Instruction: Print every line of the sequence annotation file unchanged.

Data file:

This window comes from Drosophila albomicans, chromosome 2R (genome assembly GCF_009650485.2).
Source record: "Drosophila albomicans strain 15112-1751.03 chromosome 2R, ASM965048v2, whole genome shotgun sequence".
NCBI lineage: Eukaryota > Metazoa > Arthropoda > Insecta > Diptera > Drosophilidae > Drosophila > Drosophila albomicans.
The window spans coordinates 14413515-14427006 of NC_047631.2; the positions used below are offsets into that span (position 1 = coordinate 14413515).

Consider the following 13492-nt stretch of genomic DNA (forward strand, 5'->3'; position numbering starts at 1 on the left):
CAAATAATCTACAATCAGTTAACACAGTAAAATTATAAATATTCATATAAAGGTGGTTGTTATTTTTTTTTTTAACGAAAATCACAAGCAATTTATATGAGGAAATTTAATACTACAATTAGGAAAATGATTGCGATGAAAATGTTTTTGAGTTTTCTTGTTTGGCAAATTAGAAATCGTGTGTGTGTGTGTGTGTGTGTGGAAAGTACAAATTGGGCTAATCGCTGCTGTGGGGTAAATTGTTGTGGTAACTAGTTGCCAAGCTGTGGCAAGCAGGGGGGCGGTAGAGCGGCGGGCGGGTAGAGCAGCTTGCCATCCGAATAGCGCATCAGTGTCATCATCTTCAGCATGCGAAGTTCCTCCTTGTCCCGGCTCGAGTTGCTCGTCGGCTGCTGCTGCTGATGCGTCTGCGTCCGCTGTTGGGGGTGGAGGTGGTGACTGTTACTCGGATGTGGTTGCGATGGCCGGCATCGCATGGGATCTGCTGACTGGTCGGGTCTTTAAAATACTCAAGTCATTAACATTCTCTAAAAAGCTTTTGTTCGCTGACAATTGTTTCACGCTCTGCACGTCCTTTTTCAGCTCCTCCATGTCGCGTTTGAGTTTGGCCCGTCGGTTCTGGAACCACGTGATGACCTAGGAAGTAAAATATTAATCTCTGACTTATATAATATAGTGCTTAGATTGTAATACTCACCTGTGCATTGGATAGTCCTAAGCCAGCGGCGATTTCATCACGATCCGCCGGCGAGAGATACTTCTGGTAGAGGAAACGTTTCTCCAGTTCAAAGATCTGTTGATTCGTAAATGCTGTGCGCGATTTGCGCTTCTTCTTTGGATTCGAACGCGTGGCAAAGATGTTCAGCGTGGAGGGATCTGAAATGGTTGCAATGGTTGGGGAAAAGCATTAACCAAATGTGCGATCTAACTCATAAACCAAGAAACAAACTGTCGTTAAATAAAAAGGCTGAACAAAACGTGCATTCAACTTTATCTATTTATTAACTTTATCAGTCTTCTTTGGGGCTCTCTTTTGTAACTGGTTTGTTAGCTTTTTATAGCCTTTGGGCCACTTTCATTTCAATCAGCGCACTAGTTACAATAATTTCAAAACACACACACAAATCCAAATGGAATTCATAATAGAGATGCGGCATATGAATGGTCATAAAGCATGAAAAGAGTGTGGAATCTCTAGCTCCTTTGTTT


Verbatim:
This window comes from Drosophila albomicans, chromosome 2R (genome assembly GCF_009650485.2).
Source record: "Drosophila albomicans strain 15112-1751.03 chromosome 2R, ASM965048v2, whole genome shotgun sequence".
NCBI lineage: Eukaryota > Metazoa > Arthropoda > Insecta > Diptera > Drosophilidae > Drosophila > Drosophila albomicans.
The window spans coordinates 14413515-14427006 of NC_047631.2; the positions used below are offsets into that span (position 1 = coordinate 14413515).

Consider the following 13492-nt stretch of genomic DNA (forward strand, 5'->3'; position numbering starts at 1 on the left):
CAAATAATCTACAATCAGTTAACACAGTAAAATTATAAATATTCATATAAAGGTGGTTGTTATTTTTTTTTTTAACGAAAATCACAAGCAATTTATATGAGGAAATTTAATACTACAATTAGGAAAATGATTGCGATGAAAATGTTTTTGAGTTTTCTTGTTTGGCAAATTAGAAATCGTGTGTGTGTGTGTGTGTGTGTGGAAAGTACAAATTGGGCTAATCGCTGCTGTGGGGTAAATTGTTGTGGTAACTAGTTGCCAAGCTGTGGCAAGCAGGGGGGCGGTAGAGCGGCGGGCGGGTAGAGCAGCTTGCCATCCGAATAGCGCATCAGTGTCATCATCTTCAGCATGCGAAGTTCCTCCTTGTCCCGGCTCGAGTTGCTCGTCGGCTGCTGCTGCTGATGCGTCTGCGTCCGCTGTTGGGGGTGGAGGTGGTGACTGTTACTCGGATGTGGTTGCGATGGCCGGCATCGCATGGGATCTGCTGACTGGTCGGGTCTTTAAAATACTCAAGTCATTAACATTCTCTAAAAAGCTTTTGTTCGCTGACAATTGTTTCACGCTCTGCACGTCCTTTTTCAGCTCCTCCATGTCGCGTTTGAGTTTGGCCCGTCGGTTCTGGAACCACGTGATGACCTAGGAAGTAAAATATTAATCTCTGACTTATATAATATAGTGCTTAGATTGTAATACTCACCTGTGCATTGGATAGTCCTAAGCCAGCGGCGATTTCATCACGATCCGCCGGCGAGAGATACTTCTGGTAGAGGAAACGTTTCTCCAGTTCAAAGATCTGTTGATTCGTAAATGCTGTGCGCGATTTGCGCTTCTTCTTTGGATTCGAACGCGTGGCAAAGATGTTCAGCGTGGAGGGATCTGAAATGGTTGCAATGGTTGGGGAAAAGCATTAACCAAATGTGCGATCTAACTCATAAACCAAGAAACAAACTGTCGTTAAATAAAAAGGCTGAACAAAACGTGCATTCAACTTTATCTATTTATTAACTTTATCAGTCTTCTTTGGGGCTCTCTTTTGTAACTGGTTTGTTAGCTTTTTATAGCCTTTGGGCCACTTTCATTTCAATCAGCGCACTAGTTACAATAATTTCAAAACACACACACAAATCCAAATGGAATTCATAATAGAGATGCGGCATATGAATGGTCATAAAGCATGAAAAGAGTGTGGAATCTCTAGCTCCTTTGTTT